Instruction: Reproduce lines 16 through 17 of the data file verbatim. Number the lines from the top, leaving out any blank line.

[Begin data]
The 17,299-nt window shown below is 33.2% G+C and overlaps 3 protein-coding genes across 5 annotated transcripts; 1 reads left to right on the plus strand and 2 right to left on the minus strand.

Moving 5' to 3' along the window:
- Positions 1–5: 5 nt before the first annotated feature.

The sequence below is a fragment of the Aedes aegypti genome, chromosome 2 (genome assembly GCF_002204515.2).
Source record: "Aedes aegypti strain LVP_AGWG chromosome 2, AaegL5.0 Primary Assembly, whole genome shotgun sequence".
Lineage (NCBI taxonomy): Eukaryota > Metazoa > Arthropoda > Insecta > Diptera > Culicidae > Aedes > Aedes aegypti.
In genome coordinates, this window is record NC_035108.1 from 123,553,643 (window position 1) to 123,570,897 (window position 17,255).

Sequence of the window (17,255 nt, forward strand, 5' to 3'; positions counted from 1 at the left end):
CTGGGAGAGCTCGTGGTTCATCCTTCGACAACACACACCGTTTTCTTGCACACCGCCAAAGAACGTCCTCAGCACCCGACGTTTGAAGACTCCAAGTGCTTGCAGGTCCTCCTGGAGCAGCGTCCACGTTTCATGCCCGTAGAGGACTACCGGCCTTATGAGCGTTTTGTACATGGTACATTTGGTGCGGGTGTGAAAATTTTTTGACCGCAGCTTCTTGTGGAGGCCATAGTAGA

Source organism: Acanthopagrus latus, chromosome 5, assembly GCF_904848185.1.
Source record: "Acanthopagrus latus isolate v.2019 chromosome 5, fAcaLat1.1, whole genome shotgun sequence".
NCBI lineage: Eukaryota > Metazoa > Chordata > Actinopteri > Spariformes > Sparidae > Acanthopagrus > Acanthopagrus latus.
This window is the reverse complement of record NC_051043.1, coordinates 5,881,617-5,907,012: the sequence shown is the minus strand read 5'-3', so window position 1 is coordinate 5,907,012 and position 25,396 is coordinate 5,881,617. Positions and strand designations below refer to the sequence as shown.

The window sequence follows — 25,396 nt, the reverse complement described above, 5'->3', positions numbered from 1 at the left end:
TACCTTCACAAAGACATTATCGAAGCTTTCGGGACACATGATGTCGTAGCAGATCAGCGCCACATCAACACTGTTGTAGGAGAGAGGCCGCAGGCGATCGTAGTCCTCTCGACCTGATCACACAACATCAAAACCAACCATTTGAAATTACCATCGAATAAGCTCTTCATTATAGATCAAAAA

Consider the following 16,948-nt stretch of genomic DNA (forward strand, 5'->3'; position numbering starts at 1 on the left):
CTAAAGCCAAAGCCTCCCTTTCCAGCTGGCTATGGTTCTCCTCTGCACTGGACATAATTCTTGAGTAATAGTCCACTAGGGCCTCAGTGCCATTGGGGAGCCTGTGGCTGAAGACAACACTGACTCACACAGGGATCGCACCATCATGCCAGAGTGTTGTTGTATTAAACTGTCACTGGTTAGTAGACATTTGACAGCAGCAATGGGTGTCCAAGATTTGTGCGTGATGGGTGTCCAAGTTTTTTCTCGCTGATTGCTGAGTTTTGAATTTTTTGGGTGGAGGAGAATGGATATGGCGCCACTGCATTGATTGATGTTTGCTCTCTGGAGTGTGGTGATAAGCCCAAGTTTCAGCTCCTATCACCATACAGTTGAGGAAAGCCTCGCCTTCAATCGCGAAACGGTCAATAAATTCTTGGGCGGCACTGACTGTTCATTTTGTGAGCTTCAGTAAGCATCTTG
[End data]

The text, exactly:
Consider the following 16,948-nt stretch of genomic DNA (forward strand, 5'->3'; position numbering starts at 1 on the left):
CTAAAGCCAAAGCCTCCCTTTCCAGCTGGCTATGGTTCTCCTCTGCACTGGACATAATTCTTGAGTAATAGTCCACTAGGGCCTCAGTGCCATTGGGGAGCCTGTGGCTGAAGACAACACTGACTCACACAGGGATCGCACCATCATGCCAGAGTGTTGTTGTATTAAACTGTCACTGGTTAGTAGACATTTGACAGCAGCAATGGGTGTCCAAGATTTGTGCGTGATGGGTGTCCAAGTTTTTTCTCGCTGATTGCTGAGTTTTGAATTTTTTGGGTGGAGGAGAATGGATATGGCGCCACTGCATTGATTGATGTTTGCTCTCTGGAGTGTGGTGATAAGCCCAAGTTTCAGCTCCTATCACCATACAGTTGAGGAAAGCCTCGCCTTCAATCGCGAAACGGTCAATAAATTCTTGGGCGGCACTGACTGTTCATTTTGTGAGCTTCAGTAAGCATCTTG